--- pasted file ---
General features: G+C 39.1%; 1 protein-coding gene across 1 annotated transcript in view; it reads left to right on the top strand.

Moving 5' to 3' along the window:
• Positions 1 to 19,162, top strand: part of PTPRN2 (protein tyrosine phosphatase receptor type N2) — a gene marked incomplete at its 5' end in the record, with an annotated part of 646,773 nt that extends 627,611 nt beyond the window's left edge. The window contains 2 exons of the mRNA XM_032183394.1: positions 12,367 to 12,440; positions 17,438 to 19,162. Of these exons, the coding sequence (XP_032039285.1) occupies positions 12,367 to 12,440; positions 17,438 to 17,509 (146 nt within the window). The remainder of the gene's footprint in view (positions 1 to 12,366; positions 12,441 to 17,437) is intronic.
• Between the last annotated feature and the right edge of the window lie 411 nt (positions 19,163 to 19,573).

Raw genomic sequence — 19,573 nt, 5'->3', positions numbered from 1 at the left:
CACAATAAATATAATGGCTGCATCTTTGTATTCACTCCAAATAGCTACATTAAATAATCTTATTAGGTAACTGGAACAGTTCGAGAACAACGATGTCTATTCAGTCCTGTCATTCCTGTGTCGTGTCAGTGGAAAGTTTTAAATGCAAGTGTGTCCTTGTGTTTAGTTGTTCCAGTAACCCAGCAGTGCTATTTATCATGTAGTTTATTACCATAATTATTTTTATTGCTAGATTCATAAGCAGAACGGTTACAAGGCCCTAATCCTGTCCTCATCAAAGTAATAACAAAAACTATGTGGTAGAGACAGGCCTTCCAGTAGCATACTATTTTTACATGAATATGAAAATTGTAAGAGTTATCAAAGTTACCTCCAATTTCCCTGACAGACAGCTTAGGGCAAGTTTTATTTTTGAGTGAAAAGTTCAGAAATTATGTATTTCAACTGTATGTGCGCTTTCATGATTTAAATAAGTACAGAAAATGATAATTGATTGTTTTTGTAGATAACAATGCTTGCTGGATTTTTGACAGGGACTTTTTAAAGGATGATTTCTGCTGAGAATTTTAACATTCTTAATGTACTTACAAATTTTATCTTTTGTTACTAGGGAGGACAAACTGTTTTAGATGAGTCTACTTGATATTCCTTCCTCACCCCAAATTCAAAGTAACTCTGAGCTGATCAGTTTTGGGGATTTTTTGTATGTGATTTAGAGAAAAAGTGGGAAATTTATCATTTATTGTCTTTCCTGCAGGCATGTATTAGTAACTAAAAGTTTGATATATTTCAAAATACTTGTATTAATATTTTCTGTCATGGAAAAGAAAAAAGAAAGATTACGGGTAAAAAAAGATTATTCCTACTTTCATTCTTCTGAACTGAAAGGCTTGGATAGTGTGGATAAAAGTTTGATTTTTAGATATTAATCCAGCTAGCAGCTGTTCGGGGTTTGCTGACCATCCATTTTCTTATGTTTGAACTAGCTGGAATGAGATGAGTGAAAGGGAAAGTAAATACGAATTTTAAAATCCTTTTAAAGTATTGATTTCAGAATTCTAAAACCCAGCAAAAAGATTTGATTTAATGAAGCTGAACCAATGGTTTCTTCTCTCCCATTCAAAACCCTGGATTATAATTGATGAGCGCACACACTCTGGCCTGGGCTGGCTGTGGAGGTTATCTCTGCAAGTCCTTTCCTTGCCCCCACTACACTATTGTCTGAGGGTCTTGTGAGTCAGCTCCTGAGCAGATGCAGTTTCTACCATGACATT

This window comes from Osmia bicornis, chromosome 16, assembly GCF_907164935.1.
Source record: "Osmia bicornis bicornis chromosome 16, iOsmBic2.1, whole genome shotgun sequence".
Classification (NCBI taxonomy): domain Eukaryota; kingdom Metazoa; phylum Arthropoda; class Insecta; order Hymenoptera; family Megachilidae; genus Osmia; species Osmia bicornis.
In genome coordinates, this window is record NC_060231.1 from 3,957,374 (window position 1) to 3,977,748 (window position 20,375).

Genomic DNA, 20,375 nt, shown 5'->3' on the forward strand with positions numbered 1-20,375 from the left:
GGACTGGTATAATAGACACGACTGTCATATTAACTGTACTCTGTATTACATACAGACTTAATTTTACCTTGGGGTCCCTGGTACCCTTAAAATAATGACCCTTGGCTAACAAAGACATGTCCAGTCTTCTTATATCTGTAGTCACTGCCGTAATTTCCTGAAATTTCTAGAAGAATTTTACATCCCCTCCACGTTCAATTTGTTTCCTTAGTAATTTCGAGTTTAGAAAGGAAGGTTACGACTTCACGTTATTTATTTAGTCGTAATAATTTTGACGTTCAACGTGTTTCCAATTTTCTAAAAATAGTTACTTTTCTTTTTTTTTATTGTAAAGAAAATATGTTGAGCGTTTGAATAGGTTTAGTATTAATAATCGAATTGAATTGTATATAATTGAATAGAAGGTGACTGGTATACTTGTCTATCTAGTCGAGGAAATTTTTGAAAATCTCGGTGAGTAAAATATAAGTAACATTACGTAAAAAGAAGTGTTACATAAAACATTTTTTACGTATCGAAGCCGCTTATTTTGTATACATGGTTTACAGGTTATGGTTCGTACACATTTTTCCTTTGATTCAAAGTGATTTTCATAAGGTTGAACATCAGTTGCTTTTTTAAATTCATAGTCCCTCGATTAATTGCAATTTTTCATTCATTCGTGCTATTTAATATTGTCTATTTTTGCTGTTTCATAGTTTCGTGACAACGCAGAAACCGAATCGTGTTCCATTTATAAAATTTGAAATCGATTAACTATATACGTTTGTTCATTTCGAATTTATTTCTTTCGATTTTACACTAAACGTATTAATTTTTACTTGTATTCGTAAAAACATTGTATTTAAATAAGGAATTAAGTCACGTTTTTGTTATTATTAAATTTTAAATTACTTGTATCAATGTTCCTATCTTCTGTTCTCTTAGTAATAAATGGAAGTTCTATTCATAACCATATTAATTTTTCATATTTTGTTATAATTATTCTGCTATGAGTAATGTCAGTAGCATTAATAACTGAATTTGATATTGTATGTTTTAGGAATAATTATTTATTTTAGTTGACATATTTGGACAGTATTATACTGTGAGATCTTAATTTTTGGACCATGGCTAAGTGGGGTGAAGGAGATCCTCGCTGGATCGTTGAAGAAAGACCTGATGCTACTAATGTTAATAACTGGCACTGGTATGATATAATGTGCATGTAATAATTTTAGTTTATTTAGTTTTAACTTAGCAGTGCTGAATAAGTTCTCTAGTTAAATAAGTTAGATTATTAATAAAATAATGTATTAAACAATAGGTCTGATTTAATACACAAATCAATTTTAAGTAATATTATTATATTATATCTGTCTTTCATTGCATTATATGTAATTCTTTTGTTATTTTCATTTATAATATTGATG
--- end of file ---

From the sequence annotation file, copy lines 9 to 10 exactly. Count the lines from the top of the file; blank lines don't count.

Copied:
Classification (NCBI taxonomy): domain Eukaryota; kingdom Metazoa; phylum Arthropoda; class Insecta; order Hymenoptera; family Megachilidae; genus Osmia; species Osmia bicornis.
In genome coordinates, this window is record NC_060231.1 from 3,957,374 (window position 1) to 3,977,748 (window position 20,375).